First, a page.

With no one out and a runner on first base, a bunt is being used for the purpose of moving the runner over to second base. This is considered a sacrifice bunt because the intent is to surrender the out at first to put the runner in scoring position. A coach should be looking for this type of strategy in a tight ball game usually later in the game. And with no one out there is much higher chance of this happening because it is so much easier for an opposing coach to sacrifice an out if they have two more to “play with”. If the coach on defense suspects a bunt then it is wise to move the first and third basemen in on the grass. If the bunt is executed properly then the only play for the defense to make is going to be at first base. However, if the ball is bunted too hard then it is possible for a play to me made that would cut down the lead runner. A very poorly bunted ball fielded by the pitcher could actually be turned into a double play. Another scenario could also see the bunt attempt popped up. If a fielder catchers the pop up in the air then they should look to double off the runner on first. It is likely that the runner knows of the bunt and could be running hard to make sure they advance. If the runner is focusing too much on getting to second base then this could leave them vulnerable to be doubled off after a bunt is popped up and caught in the air. A sacrifice bunt will be less likely with one out and a lot less likely with two outs.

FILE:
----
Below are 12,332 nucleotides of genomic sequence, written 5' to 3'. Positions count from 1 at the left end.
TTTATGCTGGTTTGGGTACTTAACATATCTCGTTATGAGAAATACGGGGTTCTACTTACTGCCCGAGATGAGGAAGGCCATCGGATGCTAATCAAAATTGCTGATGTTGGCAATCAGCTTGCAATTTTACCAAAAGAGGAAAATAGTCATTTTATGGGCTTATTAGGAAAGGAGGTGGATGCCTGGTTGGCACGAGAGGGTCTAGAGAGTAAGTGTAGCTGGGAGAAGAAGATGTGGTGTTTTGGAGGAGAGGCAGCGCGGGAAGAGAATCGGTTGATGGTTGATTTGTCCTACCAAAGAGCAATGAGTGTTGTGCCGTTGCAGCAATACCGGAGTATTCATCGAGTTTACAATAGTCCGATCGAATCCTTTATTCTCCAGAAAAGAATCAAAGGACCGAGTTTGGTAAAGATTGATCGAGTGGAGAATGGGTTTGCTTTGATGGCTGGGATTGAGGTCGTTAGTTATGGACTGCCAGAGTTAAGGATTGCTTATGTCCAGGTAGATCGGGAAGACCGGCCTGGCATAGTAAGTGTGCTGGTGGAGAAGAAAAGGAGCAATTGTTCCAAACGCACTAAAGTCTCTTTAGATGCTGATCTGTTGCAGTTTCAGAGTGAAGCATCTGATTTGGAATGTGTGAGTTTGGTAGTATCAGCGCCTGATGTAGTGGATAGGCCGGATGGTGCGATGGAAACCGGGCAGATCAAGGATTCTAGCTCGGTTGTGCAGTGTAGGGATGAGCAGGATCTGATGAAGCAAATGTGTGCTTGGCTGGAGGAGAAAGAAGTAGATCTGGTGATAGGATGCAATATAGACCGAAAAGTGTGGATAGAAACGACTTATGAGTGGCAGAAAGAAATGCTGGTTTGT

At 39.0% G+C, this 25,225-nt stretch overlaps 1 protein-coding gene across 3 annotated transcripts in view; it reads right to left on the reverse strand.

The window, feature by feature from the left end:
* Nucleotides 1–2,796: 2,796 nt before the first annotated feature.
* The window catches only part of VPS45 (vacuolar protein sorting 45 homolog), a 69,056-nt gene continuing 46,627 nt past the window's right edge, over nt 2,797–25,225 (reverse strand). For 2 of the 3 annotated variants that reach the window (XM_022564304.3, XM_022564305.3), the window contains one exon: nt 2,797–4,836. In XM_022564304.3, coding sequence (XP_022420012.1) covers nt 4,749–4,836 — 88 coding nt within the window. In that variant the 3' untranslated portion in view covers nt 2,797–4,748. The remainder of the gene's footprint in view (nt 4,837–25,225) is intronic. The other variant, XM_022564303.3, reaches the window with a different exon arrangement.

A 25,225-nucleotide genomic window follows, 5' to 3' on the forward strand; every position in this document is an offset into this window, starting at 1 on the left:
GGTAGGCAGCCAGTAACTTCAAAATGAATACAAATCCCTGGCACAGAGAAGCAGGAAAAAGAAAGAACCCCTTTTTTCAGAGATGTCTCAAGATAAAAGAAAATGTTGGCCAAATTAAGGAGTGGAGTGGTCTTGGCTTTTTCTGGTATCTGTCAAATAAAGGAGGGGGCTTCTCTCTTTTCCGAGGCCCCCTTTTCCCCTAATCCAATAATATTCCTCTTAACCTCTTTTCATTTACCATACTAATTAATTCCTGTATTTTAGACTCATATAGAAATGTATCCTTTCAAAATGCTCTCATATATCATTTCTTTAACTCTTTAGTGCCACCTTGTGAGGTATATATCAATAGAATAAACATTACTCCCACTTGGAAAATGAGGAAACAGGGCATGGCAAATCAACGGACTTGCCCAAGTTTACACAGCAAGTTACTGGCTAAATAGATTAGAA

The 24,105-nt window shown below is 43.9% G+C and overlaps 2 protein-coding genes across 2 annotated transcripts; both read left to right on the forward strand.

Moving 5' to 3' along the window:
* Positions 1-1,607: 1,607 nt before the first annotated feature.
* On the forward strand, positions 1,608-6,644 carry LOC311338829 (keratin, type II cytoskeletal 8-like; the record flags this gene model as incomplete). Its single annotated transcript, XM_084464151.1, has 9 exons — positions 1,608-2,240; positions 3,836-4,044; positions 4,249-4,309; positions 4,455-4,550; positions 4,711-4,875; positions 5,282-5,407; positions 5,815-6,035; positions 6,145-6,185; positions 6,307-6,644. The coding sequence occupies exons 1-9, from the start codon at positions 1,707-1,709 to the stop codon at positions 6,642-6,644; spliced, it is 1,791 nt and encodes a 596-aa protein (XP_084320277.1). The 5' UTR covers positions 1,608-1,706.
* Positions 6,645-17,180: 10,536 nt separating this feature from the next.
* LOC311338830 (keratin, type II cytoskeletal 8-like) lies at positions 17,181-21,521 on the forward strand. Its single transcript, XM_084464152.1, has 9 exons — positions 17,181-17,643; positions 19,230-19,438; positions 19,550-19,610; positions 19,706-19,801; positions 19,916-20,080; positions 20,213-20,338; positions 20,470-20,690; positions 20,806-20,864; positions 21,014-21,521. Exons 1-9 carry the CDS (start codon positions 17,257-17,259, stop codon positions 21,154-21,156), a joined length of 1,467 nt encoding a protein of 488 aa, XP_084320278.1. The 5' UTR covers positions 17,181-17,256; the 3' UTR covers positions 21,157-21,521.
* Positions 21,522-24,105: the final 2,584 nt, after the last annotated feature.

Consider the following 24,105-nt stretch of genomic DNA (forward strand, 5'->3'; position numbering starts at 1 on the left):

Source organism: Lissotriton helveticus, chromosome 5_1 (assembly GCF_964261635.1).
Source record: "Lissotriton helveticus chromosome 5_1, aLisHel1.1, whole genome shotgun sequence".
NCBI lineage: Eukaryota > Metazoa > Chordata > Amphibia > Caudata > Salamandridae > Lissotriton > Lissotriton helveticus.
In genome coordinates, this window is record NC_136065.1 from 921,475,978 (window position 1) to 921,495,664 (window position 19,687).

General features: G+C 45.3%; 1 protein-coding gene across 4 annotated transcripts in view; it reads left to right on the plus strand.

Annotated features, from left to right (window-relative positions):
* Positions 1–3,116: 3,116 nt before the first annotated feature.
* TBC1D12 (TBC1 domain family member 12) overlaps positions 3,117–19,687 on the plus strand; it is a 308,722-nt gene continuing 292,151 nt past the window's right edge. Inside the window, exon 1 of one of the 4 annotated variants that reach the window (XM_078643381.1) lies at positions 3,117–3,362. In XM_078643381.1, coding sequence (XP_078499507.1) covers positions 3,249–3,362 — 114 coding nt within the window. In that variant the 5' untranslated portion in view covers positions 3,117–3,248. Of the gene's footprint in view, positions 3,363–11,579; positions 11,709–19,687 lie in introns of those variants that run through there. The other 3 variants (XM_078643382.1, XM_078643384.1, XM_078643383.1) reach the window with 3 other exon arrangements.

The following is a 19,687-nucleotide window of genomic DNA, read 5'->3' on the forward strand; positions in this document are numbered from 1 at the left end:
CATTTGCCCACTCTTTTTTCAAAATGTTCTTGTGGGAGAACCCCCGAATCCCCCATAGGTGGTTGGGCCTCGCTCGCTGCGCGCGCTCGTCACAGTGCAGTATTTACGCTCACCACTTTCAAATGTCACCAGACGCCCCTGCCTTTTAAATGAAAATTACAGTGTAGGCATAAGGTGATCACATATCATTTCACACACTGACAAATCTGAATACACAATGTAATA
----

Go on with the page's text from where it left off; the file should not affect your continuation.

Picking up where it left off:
First Base: Charge in toward the bunt
Second Base: Go to cover first base
Short Stop: Go to cover second
Third Base: Charge in towards the bunt
Pitcher: Charge towards bunt
Catcher: Move towards the bunt
Outfielders: Charge in towards the infield to back up and cover bases